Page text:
Moving trees and shrubs

Home » Moving trees and shrubs

We are often asked whether it is possible to relocate an established tree. We would always advise against relocating established trees (larger than 6ft). The success rate is low due to stress and root damage caused during the moving process.

There are circumstances where a transplantation is possible, however, we would always recommend planting a new tree from our semi-mature range

The root of the problem

The loss of too many roots during the relocation will cause the tree to fail. It might also damage other plants who have intertwined root systems. With expert care, young plants can be transplanted reasonably well. More established specimens will suffer greater stress and require advanced preparation (see below). Generally, plants that have been growing in a position for more than five years are much less likely to survive transplanting than younger specimens.


Moving a tree or shrub is very stressful for the plant. Plants will not grow in soil that contains too little air, insufficient nutrients or extremes of moisture. Preparation of the planting site is important for the long term survival of the tree.

  • Dig a square a hole to avoid root girdling (a girdling root is a root that grows in a circular or spiral pattern around the trunk or at or below the soil line, gradually strangling the trunk).
  • Prepare the new planting hole twice as wide as the root ball and slightly deeper than the root ball to allow for a layer of mulch.
  • Dig the hole shallower in wet soil conditions but always check tree suitability first.
  • Improve soil fertility by mixing in one third of a bag of good quality planting compost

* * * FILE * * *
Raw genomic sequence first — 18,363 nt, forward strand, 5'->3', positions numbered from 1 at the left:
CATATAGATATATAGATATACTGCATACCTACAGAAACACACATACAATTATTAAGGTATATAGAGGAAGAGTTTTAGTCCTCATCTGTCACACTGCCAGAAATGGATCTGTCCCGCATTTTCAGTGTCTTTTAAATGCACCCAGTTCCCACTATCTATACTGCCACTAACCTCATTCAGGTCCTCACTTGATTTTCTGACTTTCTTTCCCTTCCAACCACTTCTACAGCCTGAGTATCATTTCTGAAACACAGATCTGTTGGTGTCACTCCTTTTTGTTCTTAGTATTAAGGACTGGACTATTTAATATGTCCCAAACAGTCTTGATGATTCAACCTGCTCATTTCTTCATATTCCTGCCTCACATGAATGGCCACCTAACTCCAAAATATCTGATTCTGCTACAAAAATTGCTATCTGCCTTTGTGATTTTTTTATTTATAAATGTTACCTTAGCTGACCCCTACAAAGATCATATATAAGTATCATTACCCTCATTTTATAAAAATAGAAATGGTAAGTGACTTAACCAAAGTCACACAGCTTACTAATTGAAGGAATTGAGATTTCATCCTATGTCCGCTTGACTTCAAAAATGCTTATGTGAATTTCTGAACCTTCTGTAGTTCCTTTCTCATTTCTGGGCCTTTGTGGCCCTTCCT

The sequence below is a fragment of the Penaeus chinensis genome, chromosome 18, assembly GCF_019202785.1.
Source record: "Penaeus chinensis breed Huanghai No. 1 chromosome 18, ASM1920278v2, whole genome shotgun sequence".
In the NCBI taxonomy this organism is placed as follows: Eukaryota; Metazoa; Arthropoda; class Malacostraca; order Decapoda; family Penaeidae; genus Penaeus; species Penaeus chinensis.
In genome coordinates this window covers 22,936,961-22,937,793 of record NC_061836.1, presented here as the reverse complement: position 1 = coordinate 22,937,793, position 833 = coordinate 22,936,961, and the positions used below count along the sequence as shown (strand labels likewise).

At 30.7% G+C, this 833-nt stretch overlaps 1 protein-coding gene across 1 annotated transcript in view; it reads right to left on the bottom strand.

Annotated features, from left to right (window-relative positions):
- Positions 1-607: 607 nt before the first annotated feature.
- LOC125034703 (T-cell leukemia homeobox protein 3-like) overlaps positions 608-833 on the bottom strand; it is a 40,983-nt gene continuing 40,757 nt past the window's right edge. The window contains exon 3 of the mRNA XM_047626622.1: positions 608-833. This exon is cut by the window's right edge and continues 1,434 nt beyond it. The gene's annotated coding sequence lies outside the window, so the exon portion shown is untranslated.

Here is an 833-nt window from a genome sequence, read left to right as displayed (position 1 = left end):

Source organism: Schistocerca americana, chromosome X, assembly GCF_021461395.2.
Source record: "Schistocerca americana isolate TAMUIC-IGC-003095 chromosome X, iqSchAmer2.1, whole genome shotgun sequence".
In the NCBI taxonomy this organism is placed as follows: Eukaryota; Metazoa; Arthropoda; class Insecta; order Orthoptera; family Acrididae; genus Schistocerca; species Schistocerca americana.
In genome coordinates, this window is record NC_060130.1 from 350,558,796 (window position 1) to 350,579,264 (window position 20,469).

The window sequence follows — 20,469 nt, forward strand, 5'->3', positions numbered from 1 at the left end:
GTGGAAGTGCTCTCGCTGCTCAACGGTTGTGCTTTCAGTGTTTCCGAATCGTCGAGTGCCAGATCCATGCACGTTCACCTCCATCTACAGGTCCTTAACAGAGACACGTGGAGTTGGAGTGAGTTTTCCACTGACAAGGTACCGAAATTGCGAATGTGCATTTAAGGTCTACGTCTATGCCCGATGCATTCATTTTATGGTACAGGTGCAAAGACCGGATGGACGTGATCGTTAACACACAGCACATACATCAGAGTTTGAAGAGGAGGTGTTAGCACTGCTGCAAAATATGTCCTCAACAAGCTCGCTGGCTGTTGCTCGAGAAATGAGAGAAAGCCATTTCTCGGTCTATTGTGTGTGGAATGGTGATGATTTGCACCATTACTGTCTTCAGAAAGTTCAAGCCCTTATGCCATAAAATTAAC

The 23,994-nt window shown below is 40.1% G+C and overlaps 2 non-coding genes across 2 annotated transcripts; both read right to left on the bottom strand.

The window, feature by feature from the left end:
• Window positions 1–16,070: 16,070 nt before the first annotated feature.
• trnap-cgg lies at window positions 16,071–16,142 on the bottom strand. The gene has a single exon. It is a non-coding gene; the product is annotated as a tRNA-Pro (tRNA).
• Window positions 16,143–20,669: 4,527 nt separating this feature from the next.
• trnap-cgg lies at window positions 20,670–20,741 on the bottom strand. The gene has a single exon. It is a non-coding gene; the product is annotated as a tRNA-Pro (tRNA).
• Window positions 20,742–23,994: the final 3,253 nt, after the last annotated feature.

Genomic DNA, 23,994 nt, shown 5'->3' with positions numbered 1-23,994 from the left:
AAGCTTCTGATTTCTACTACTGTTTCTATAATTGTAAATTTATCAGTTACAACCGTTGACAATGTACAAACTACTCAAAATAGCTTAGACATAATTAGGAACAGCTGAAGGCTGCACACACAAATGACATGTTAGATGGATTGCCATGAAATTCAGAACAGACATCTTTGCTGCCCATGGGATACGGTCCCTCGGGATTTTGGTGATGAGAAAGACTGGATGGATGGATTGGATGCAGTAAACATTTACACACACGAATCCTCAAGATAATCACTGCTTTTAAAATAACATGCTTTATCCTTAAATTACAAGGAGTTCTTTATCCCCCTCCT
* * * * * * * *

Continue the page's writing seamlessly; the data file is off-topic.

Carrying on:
• Add Rootgrow to encourage full potential root growth

Lifting and moving

  • Water the soil well on the run up to moving.
  • Try to determine how far the roots spread out. Larger specimens may have root masses of 3-4ft or more in diameter and 40 – 45cm or more in depth.
  • Loosely tie in branches before lifting.
  • Lift the plant with as much root-ball intact as possible. Sever thicker roots cleanly with a sharp knife or secateurs.
  • To keep the roots covered and avoid them drying out, have a piece of damp sacking or similar material for transporting.
  • Where possible, lift and replant in one smooth operation.


  • Place the plant in the hole, checking that the roots can be spread out fully.
  • Use the old soil-mark on the stem of the plant as a guide to the correct new planting depth.
  • Do not re-plant too deeply.
  • Avoid “mulch volcanos” around the newly planted tree and this will cause stress, bark rot and root dehydration over time.
  • The tree will need to be staked in it’s new position for up to two years.

Timing is key

Move deciduous trees when they are dormamt (October through to early March).

Evergreens – in October or late March. The first two seasons after planting are the most critical to the establishment of all plants.

Take advantage of our expertise

Our team of experienced landscape gardeners will make sure your ground is prepared to the highest standard and your plants are positioned and staked correctly. They’ll leave you with full aftercare instructions and planting warranties <click here> to find our more.